pizza cooking class naples

Alberto was a wonderful guide and showed me a lot of hidden gems in the historic area that I didn’t even knew excited, even though I had been through those streets few times before. He is available for walking food tours in group sizes 1-6 booked through Context Travel.

Read more about the history of pizza.

If you have another Neapolitan speciality dish to share, leave a comment below.

Love Italy? Sustain Pompeii

No trip to southern Italy is complete without a visit to the historic Roman ruins of Pompeii. Once home to 3k residents who enjoyed the pleasures of life, Pompeii was buried in meters of ash and pumice after the catastrophic eruption of Mt. Vesuvius in 79AD. During its peak, the city was flourishing with 400 shops, 35 bakeries and 24 brothels. It was also well planned with sloping streets that allowed drainage, public bath houses and Roman theaters for the performing arts. Many of the paintings on the walls of wealthy homes are still intact, as are the remnants of the original structures.

pompeii toursI discovered all this during my Pompeii Small Group Walking Tour with LivItaly Tours. There were only 3 people in my tour which allowed for an intimate experience, where I was able to ask a lot of questions. My local Italian guide, Maria-Chiara, was informative and friendly. The tour was organized in the afternoon, which is a much better time to visit Pompeii after the bus loads of tourists have cleared out.
pompeii
Sure, there are many companies offering tours to Pompeii. In fact, as soon as you get off the train station, there are dozens of people selling group tours. They generally charge 12 Euros + the entrance fee 13 Euros. You will need to wait till a group of 10 people is formed, before the guide starts the tour. With LivItaly Tours, there was no waiting in line. I booked the tour online in advance and met the guide at the entrance. We started right away and completed the visit in 2 hours, strolling at our own pace.
pompeii italy
The best part about touring with Liv Italy is that you are not only having a richer experience, but also helping sustain the sight you visit. This summer, LivItaly Tours is donating 5% of each tour booked to support a crowdfunding project to restore a famous ancient home in Pompeii. Watch the video about how this works…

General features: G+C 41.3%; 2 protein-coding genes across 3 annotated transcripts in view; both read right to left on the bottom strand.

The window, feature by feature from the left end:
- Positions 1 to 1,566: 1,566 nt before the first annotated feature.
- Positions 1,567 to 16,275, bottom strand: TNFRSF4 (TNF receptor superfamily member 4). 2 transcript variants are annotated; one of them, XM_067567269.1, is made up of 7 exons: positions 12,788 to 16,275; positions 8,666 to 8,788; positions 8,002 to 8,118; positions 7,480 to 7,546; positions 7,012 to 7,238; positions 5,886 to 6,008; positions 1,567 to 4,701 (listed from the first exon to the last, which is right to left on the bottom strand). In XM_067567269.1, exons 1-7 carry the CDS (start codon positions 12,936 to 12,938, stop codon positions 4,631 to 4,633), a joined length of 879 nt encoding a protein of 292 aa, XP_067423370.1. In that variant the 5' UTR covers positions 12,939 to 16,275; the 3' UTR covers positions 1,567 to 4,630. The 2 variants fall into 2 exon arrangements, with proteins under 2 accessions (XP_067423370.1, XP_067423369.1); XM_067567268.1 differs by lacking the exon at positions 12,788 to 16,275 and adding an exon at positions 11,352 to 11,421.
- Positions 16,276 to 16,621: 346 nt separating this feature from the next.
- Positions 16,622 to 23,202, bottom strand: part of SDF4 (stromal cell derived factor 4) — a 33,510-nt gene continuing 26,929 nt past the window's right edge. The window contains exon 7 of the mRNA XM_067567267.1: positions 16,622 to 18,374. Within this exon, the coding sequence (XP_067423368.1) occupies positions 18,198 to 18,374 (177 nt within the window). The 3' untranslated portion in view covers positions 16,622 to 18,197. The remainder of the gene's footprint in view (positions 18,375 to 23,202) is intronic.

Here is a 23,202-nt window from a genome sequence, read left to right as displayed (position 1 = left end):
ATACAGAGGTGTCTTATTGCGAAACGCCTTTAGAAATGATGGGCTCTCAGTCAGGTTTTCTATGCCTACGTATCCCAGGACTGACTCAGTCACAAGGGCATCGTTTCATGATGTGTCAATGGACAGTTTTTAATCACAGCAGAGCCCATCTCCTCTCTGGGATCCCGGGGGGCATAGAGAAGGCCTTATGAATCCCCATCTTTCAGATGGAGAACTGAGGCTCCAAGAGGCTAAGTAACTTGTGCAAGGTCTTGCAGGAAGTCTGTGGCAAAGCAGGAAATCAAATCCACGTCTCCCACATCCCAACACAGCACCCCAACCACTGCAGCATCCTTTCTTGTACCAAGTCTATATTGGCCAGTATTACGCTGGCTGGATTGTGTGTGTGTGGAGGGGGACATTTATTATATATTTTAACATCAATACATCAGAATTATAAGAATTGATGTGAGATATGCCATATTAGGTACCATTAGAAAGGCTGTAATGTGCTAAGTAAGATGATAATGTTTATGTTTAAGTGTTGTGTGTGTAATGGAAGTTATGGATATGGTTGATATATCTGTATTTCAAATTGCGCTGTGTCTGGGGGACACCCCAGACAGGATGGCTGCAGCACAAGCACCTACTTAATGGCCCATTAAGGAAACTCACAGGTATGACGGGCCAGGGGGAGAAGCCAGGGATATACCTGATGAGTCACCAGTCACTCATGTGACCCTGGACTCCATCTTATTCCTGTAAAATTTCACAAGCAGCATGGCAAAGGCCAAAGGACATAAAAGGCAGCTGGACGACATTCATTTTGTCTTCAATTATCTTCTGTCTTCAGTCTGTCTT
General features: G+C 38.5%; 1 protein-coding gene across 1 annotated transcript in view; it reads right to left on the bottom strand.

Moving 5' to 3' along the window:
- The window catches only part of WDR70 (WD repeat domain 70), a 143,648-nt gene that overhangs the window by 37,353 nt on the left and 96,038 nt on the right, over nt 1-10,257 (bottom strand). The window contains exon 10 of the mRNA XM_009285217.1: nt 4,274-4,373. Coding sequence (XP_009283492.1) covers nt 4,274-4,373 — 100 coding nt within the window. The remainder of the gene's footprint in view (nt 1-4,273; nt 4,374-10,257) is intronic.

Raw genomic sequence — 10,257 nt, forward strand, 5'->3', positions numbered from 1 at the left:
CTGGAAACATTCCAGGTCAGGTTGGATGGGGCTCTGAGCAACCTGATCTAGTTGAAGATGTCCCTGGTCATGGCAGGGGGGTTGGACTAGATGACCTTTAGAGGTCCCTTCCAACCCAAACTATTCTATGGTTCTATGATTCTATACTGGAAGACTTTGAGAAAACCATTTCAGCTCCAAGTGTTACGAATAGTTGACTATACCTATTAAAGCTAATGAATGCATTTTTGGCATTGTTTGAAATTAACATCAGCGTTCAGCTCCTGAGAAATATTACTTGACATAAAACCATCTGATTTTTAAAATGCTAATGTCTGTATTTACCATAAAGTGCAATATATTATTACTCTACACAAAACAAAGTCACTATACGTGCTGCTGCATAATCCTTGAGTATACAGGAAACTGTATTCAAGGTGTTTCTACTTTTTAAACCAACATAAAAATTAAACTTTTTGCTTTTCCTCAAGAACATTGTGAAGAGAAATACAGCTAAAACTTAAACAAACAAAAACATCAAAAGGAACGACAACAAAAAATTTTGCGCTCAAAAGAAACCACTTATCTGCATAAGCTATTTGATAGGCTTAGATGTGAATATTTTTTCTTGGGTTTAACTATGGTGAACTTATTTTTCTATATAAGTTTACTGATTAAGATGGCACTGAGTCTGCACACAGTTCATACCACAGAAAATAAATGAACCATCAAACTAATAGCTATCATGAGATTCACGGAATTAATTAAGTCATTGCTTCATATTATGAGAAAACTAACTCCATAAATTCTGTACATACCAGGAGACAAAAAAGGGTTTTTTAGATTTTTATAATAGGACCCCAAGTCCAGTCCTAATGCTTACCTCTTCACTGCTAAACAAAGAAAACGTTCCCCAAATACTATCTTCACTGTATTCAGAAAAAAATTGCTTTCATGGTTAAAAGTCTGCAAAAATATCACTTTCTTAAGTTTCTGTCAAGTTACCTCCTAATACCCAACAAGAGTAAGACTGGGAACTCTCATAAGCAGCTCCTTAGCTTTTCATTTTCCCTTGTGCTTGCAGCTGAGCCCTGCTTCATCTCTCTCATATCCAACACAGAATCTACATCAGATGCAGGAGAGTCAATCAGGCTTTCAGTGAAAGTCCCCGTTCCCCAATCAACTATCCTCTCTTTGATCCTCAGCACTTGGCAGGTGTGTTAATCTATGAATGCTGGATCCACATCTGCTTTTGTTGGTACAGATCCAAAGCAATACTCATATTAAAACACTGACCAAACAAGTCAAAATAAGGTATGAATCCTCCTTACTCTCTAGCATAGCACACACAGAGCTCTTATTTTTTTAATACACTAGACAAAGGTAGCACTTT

Love Italy? Let your tourist dollars make a difference and chose a sustainable travel company.

If you have already done any sustainable tours in Italy, do share with our readers below…

Hotel Genova – Treasure of Turin

When I was told that I was going to be staying at a Best Western Plus hotel during Turin Epicurean Capital, I didn’t expect much, mainly because I rarely find anything interesting about chain hotels. But Hotel Genova contradicted all my beliefs!hotel genova Turin

First of all, this hotel has been a family owned business since the 1880s. According to the current hotel manager and owner, Dr Fabio Borio (his grandfather bought the property after World War 2), it was originally an inn with a restaurant with just a few rooms.

The name “Hotel Genova” can be confusing, since it’s not in the city of Genova, or anywhere close to it. I discovered that the name came about because it was on the way to Genova. Back in the days, when people left Turin to head towards the Italian riviera, they would stop at Hotel Genova for a meal.

Originally, the hotel had only 20 rooms. Over the years, the family has added floors and contemporary style rooms, bringing the number of rooms up to 88. Because of this, each floor is done in a different fashion, with staircases, carpets and decor representing many decades. Guests can see that no two rooms at the hotel are alike. For example, on the fifth floor – known as the Parisian floor, there are all attic rooms with wooden beams. My room looked like it was out of a children’s story book, with slanted roofs and all!

hotel genova turinThe fourth floor has more elegant rooms with high ceilings, glass chandeliers and huge baths. The room I ultimately stayed in also had a 2-person jacuzzi tub right in the room! There was also a small patio with beautiful views of the city.

genova hotel turinThe third floor of the hotel has contemporary furniture but wooden floors dating back to the 19th century, and the second floor was originally the piano nobile or the main floor of the original building back in the 1800. Walking around the hotel can be quiet interesting, as one may discover   original stained glass windows, paintings, antiques, and world war memorabilia.hotel genova turin